Fears Grow Due To Potential North Korean War

Wesley Koo, Feb. 2, 2018, 9:36 a.m.


The White House's last-minute decision not to nominate prominent Korea-policy wonk Victor Cha as ambassador to South Korea has raised fears that North Korea hawks are winning the tug-of-war in the White House. Cha was reportedly dumped because he is against a "bloody nose" preventative strike on North Korea and has told the White House so.

The idea is that the U.S. would strike one or two symbolic targets in the North, giving the regime a "bloody nose" rather than decapitating it, with the aim of scaring it into abandoning its nuclear program. But a prerequisite is that North Korea will not launch a retaliatory strike.

The U.S. government is not yet fully behind the idea and has yet to work out any details. But pundits' tongues are already wagging furiously.

Speculative targets include the North's Yongbyon nuclear power facility, the nuclear test site in Punggye-ri, a missile research and development facility at Sanum-dong in northern Pyongyang, and submarine bases in Hamnam and Sinpo.

But any strike could provoke a prompt military response from North Korea, which has prompted some pundits to speculate that the U.S. will avoid the obvious targets and aim at non-military targets instead.

One diplomatic source said, "A possible target is the USS Pueblo," which was captured by North Korea in 1968 and has been moored for display along the Pothong River in Pyongyang.

A military source said, "The damage caused by the 'bloody nose' strategy is not important. The aim is to instill fear in Kim Jong-un that the U.S. can strike without warning at any time.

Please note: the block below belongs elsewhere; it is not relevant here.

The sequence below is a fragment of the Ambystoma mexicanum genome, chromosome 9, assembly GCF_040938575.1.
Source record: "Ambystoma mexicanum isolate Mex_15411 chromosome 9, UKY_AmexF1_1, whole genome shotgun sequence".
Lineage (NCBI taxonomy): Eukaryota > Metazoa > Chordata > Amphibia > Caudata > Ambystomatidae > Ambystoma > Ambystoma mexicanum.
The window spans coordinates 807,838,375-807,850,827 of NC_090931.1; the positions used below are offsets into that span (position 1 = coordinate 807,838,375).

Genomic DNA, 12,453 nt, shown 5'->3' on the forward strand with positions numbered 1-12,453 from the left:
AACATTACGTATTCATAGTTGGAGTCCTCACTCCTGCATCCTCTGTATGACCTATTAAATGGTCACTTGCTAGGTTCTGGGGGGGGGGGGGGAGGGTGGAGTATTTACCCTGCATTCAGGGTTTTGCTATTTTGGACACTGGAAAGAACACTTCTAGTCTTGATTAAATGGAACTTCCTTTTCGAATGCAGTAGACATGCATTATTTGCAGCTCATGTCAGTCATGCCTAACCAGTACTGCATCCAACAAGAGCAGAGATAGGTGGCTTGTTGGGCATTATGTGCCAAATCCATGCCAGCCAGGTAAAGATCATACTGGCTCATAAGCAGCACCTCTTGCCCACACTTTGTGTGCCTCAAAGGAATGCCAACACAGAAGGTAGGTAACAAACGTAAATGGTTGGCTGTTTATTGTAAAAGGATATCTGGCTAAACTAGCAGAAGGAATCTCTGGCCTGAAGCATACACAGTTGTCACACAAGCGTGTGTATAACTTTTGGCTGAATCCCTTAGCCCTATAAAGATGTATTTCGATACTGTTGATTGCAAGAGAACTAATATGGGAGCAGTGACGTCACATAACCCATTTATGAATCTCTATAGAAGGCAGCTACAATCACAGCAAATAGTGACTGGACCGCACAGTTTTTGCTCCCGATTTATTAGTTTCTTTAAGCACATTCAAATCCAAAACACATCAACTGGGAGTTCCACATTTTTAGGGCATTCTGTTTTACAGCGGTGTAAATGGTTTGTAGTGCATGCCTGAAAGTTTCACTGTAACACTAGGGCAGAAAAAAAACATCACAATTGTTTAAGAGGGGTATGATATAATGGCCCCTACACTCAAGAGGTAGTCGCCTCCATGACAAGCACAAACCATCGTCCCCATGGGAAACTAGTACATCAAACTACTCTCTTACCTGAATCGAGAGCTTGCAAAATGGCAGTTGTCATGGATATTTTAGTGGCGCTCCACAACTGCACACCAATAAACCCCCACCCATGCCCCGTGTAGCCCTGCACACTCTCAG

But it would be an enormous gamble. If the U.S. goes ahead, Kim Jong-un must become too scared to launch a retaliatory attack. Shin Won-shik, a former deputy head of the South Korean Joint Chiefs of Staff, said, "If the U.S. gains the understanding of China, a 'bloody nose' attack could take place. If Kim Jong-un is not cornered and given a way out, he may sit down for denuclearization talks without launching a retaliatory strike." 

But the idea faces a huge amount of opposition. Former U.S. Secretary of Defense Chuck Hagel said in an interview with Defense News, "If you want to bet that... Kim Jong-un and the North Koreans are not going to retaliate -- it's a pretty big gamble. Let's be smarter."

Cha, the Korea chair at the Center for Strategic and International Studies, wrote in the Washington Post, "The rationale is that a strike that demonstrates U.S. resolve to pursue 'all options' is necessary to give the mercurial Kim a 'bloody nose.' If we believe that Kim is undeterrable without such a strike, how can we also believe that a strike will deter him from responding in kind?”

North Korea has an estimated 340 long-range artillery pieces that can lob up to 15,000 rounds onto Seoul in an hour. The North could also launch retaliatory attacks against Baeknyeong and Yeonpyeong islands on the West Sea using submarines and along the heavily fortified border. A massive cyber attack is also a possibility.

"An attack against citizens of South Korea, a U.S. ally, as well as American citizens in the South would be catastrophic for the U.S. government," one diplomatic source said.

But U.S. President Donald Trump is capricious and ill-informed, and it looks increasingly likely that doves led by Secretary of State Rex Tillerson are losing out in the scramble for the president's ear while the hawks appeal to his winner-take-all mentality.

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